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What are the characteristics of a Victorian property?
· Coloured brickwork
· High pitched roof
· Ornate gable trim
· Geometric tiling
· Narrow hallways
· A brickwork porch
· Front door to the side of the façade
· Stained glass windows
· Bay windows
· Wooden flooring
· Fireplaces in every room
· Elaborate design details that, at the time, reflected the wealth of the owner and those coming into ‘new’ money
Ranging from 1837 to 1901, under the rule of Queen Victoria I, the Victorian period was a time of increased production of houses. Covering a large length of time, we find that the building of houses, and the style in which it was done, varies dramatically throughout the era.
In the wake of the Industrial Revolution, houses became less grand and more accessible as the wealth was spread more evenly across society. Because of this, it became necessary to build additional homes, resulting in terraced housing on narrow streets, which we see characterised across the period. This included the ‘back-to-backs’ which were terraced houses built close to factories specifically for workers to live in, they were erected cheaply and quickly with no outside space. Building of this type of home became illegal in the late-19th century as part of the 1875 Public Health Act, with barely a single house of this type surviving in most of the UK’s northern industrial cities that used to be famous for them.
The abolishment of these ‘back-to-backs’ made way for the byelaw terraced houses that we see today. Typically, these byelaw terraces open straight out onto the street and are very simple in design.
Externally, Victorian architecture can often appear with a mixture of features, often builders added flourishes depending on tastes, the size of the house and the wealth of the residents with the general style of these homes starting off quite simple and becoming more decorative as time moved on. The Arts and Crafts movement, first introduced in the late 19th century, marked the beginning of a change in the value society placed on how things were made which, in turn, inspired more ornate decoration. By the end of the century, it went from plain brick or stucco and sash windows, to red brick and terracotta with decorative features, evolving in 1901 into the Edwardian period when Edward VII came to the throne.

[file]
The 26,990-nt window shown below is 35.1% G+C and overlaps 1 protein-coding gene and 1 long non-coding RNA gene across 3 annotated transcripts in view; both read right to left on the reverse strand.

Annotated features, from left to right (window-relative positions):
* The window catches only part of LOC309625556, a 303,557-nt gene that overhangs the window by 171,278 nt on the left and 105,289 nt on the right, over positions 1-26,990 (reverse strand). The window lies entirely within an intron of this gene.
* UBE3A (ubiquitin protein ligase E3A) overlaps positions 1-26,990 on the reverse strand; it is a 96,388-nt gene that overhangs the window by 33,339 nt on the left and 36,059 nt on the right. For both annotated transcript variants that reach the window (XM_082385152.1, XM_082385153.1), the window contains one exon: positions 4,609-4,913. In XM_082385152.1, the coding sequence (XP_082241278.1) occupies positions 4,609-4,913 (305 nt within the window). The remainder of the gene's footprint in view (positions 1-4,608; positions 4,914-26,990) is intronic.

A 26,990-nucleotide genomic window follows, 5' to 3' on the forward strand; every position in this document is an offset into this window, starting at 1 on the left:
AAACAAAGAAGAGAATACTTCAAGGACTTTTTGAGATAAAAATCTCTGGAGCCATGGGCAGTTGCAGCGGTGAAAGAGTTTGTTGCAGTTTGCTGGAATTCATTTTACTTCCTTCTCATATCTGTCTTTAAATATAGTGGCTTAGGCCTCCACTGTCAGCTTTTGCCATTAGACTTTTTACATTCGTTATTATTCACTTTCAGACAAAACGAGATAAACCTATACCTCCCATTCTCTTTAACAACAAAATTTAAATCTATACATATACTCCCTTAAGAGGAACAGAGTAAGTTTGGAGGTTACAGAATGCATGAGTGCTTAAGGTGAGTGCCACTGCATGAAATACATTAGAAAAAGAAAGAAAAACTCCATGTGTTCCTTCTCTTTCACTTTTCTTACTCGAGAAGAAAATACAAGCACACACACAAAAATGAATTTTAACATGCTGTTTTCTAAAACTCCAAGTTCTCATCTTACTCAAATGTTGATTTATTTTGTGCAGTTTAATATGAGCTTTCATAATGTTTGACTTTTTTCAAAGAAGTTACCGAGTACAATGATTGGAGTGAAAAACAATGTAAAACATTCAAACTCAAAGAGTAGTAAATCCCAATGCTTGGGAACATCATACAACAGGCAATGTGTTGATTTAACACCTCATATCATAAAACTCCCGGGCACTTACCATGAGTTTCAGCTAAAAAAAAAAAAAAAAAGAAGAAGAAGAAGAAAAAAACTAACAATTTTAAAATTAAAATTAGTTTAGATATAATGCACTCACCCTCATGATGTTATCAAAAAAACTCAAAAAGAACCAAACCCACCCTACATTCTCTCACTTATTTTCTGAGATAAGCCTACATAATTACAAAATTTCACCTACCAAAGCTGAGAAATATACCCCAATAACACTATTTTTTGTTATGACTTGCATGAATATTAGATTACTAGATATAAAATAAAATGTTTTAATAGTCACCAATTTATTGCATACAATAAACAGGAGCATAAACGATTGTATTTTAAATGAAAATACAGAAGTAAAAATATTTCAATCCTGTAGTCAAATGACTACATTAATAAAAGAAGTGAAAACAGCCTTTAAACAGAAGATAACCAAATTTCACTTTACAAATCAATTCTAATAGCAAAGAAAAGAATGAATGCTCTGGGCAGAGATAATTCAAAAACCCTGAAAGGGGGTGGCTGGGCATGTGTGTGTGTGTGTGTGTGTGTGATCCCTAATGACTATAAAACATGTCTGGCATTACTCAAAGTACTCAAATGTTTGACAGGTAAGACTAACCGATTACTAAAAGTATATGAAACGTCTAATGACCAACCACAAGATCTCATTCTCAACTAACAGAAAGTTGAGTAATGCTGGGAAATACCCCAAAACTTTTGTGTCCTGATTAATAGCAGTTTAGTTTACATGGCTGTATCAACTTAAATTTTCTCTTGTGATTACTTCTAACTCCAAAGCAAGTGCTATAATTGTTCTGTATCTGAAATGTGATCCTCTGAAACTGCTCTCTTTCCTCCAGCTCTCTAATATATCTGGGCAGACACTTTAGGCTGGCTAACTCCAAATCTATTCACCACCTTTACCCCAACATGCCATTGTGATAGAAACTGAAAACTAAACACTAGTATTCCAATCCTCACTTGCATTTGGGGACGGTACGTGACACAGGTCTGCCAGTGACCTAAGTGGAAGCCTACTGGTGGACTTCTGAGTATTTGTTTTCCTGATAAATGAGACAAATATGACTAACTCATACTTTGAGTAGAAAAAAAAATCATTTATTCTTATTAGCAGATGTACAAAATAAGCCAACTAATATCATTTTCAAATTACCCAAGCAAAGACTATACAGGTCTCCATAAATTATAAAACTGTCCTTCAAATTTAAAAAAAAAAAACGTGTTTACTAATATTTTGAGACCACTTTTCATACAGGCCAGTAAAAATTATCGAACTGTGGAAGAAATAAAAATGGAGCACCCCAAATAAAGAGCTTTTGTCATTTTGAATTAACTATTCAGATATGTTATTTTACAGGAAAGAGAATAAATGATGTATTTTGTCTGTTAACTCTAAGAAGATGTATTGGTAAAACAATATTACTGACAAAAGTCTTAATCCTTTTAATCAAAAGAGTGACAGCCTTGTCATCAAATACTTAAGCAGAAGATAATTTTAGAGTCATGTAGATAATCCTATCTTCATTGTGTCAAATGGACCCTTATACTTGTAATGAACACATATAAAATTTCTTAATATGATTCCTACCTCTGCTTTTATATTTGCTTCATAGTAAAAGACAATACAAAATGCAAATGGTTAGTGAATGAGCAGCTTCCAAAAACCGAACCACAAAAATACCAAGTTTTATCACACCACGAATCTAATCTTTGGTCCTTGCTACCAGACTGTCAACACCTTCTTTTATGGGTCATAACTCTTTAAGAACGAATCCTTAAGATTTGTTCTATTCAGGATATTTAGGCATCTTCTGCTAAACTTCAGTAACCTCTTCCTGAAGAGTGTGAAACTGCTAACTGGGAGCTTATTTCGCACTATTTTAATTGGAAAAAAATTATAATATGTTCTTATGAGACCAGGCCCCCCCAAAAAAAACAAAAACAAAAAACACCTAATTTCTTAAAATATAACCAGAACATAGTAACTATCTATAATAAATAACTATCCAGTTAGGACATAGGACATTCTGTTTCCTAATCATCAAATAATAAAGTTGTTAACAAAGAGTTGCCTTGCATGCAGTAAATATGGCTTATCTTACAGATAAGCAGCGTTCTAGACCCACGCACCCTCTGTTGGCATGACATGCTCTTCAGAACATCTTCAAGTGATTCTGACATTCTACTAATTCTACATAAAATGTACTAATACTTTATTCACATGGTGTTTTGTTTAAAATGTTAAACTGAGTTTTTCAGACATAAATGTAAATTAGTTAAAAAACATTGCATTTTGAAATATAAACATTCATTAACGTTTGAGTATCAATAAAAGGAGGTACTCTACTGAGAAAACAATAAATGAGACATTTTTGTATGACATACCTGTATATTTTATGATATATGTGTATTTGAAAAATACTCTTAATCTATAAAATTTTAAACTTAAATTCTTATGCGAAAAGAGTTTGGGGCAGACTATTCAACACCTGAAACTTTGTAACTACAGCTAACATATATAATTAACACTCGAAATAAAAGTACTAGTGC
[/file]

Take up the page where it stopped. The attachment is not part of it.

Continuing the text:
Internally, high ceilings and large windows were a feature of Victorian homes, but the rest of the layout became a little bit cramped compared to the previous Georgian designs. With a long and thin footprint, Victorian homes are often one room wide, with a narrow hallway leading off into the different reception rooms.
Victorian properties for sale
As mentioned, Victorian properties can vary greatly in appearance depending on the location, time of build and the overall wealth of the occupier.
Below is a selection of Victorian homes, both sold and available with Stags, that showcase some of those famous Victorian characteristics.
Wadebridge, Cornwall – Guide Price £650,000
Stags Wadebridge – 01208 222333
Bridport, Dorset – Guide Price £525,000
Stags Bridport – 01308 428000
If you are interested in finding out more about other eras of property, and the characteristics that they hold, follow the links below;
or, if you are interested in buying or selling a Victorian home, contact your local Stags office.
Georgian Properties – https://www.stags.co.uk/articles/georgian-properties-key-facts
Edwardian Properties – https://www.stags.co.uk/articles/edwardian-properties-key-facts